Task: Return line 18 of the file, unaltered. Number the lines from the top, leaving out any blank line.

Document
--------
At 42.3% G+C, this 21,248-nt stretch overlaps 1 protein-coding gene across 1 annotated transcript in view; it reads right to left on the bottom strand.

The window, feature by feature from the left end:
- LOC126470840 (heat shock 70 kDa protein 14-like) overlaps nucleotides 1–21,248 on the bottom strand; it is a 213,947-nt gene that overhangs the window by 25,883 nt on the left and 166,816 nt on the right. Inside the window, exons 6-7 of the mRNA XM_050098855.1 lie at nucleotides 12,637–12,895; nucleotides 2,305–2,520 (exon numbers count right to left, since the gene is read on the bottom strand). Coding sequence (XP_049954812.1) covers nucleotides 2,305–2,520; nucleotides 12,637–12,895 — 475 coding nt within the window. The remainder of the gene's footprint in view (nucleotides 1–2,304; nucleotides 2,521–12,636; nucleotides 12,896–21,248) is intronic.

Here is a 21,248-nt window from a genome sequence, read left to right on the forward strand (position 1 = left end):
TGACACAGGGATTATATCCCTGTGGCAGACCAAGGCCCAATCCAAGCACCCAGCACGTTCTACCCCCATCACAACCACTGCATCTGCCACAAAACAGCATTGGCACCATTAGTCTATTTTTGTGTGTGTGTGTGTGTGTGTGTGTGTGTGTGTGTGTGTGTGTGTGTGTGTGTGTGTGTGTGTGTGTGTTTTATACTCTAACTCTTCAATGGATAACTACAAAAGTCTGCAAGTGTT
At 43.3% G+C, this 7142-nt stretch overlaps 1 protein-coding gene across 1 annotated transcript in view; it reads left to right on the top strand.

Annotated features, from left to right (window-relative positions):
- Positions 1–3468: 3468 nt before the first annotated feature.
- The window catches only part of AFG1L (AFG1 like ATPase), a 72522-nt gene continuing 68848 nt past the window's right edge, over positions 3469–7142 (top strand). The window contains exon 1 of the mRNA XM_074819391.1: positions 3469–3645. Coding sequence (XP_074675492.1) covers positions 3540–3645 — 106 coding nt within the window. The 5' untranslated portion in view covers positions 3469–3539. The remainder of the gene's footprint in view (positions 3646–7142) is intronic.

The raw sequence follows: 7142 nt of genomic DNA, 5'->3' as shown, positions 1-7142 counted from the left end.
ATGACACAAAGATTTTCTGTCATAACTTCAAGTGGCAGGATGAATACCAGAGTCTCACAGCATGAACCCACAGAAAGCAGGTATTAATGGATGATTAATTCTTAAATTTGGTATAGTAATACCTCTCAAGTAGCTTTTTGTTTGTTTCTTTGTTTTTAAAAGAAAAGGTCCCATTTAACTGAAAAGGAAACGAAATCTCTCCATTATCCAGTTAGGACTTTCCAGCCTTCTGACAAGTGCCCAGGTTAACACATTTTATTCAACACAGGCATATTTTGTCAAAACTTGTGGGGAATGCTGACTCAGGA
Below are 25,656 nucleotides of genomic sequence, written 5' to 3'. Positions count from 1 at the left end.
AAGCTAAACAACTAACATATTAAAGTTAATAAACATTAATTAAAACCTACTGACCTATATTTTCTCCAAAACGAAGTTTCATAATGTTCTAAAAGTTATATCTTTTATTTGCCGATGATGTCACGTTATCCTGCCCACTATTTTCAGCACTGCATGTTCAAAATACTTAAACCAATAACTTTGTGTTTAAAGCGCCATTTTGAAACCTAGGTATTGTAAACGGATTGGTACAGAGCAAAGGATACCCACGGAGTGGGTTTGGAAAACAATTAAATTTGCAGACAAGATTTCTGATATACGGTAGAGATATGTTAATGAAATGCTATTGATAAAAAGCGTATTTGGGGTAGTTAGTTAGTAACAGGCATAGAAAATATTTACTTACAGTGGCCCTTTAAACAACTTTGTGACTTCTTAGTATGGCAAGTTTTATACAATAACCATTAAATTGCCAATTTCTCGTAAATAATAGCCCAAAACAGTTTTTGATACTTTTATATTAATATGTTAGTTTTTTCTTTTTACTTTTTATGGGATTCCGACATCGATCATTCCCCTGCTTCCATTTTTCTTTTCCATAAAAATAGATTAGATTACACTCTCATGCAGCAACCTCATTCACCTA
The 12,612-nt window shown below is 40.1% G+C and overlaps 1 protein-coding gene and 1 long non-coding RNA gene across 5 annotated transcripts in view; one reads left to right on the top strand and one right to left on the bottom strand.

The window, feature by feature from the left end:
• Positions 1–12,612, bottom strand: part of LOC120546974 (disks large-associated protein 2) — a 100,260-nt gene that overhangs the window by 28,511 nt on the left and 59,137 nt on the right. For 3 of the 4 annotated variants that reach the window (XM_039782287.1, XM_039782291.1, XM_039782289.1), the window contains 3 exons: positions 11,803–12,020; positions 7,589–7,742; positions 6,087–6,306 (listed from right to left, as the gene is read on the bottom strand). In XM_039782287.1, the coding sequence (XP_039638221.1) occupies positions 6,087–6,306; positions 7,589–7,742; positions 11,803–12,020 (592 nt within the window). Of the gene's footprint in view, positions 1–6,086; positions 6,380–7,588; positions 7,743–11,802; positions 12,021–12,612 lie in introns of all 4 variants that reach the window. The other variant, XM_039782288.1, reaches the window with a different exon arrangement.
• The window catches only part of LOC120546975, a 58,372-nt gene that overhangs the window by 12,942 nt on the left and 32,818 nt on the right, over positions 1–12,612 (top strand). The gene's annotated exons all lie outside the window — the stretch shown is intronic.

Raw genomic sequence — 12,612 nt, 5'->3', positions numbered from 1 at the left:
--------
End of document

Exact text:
Raw genomic sequence — 12,612 nt, 5'->3', positions numbered from 1 at the left: